An Xbox One Insider shared on Reddit their find in the latest announcements. According to the provided images, Microsoft is introducing a self-service refund feature.
For many gamers, this is a blessing. Oftentimes, particularly in an age when we have games in early access and preview programs, we find ourselves dissatisfied with a game but are saddled with the purchase. With this Self-Service Refund feature, no longer will the buyer have to beware. At least, that is, when it comes to Xbox One and Windows 10 games/apps.
Neowin cites the full announcement:
You’ve spoken; we’ve listened. In support of offering gamers the freedom of choice, we’re making changes to the Microsoft Store purchase experience by offering customers a simple way to instantly return digital products like games and apps through account.microsoft.com.
When a game or app leaves you wanting more, we’re here to help. Self-service refunds on Xbox One and Windows 10 provide a quick, simple way of returning a digital product.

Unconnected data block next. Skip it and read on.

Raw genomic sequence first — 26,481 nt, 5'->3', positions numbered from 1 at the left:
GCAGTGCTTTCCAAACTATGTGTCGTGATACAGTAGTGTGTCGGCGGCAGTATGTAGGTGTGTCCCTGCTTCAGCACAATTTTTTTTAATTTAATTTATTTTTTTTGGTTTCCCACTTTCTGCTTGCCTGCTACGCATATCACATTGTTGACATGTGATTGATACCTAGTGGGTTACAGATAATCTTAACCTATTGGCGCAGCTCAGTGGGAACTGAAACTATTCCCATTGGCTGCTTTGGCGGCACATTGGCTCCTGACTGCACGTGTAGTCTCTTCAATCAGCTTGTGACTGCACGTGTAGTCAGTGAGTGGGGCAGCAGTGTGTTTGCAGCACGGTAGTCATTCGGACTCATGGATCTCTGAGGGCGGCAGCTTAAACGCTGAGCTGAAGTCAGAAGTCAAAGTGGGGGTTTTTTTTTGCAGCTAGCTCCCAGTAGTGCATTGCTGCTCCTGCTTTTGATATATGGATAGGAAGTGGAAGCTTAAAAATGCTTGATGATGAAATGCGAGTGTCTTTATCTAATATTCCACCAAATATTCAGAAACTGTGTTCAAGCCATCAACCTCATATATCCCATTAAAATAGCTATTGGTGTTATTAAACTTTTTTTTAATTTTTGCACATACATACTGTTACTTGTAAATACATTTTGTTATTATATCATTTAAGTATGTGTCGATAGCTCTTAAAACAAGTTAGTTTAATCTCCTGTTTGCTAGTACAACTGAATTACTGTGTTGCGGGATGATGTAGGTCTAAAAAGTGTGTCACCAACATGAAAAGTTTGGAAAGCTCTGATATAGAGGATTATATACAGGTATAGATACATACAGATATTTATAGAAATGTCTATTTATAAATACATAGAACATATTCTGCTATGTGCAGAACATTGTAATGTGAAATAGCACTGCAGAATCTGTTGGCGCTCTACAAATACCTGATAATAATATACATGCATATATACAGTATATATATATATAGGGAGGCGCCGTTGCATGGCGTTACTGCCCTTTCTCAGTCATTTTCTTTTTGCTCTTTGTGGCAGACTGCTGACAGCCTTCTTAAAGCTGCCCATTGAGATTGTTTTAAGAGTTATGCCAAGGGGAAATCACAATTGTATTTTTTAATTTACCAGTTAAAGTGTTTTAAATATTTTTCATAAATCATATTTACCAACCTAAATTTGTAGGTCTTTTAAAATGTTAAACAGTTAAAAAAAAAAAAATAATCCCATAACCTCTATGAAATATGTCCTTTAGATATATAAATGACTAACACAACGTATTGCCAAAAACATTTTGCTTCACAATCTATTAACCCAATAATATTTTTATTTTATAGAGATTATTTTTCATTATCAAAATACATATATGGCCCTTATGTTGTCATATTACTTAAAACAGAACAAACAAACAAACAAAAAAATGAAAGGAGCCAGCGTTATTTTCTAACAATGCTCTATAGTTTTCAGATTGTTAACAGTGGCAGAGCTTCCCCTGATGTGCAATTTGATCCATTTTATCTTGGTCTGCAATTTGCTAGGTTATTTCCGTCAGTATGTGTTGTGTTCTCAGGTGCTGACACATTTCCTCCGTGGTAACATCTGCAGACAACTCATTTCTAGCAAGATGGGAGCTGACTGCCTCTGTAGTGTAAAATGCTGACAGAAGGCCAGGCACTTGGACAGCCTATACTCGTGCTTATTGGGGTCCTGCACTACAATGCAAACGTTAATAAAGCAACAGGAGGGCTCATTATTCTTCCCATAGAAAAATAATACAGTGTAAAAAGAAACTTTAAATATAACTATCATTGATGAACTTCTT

To request a self-service refund:
- Navigate to account.microsoft.com and sign-in.
- From the top menu bar, select Payment & billing > Order history.
- Navigate to a purchased game or app, and select Request a refund.
Please note the below conditions for requesting a self-service refund:
- Games and apps are eligible for self-service refunds within 14 days of purchase if you have less than 2 hours of play time across all accounts.
- DLC, season passes, and add-ons are not eligible for self-service refunds.
- The game or app must be downloaded and launched before requesting a self-service refund.
- You must wait for at least 1 day after the game or app’s release before requesting a self-service refund.
- Certain Windows 10 apps may not be eligible for self-service refunds.
- Microsoft reserves the right to block access for users who abuse self-service refunds.
This service is similar to other digital markets such as Steam and Sony’s PlayStation Store. Both of which have 14-day refund policies, except in Sony’s case, it is only allowed if the game hasn’t been downloaded yet. Microsoft looks to be taking a smarter ‘Try it before you buy it’ approach with restrictions excluding DLC, season passes, add-ons, in-game purchases, and select titles that haven’t been specified.
Further reading: Video Games, Windows 10, Windows Store, Xbox Insider, Xbox One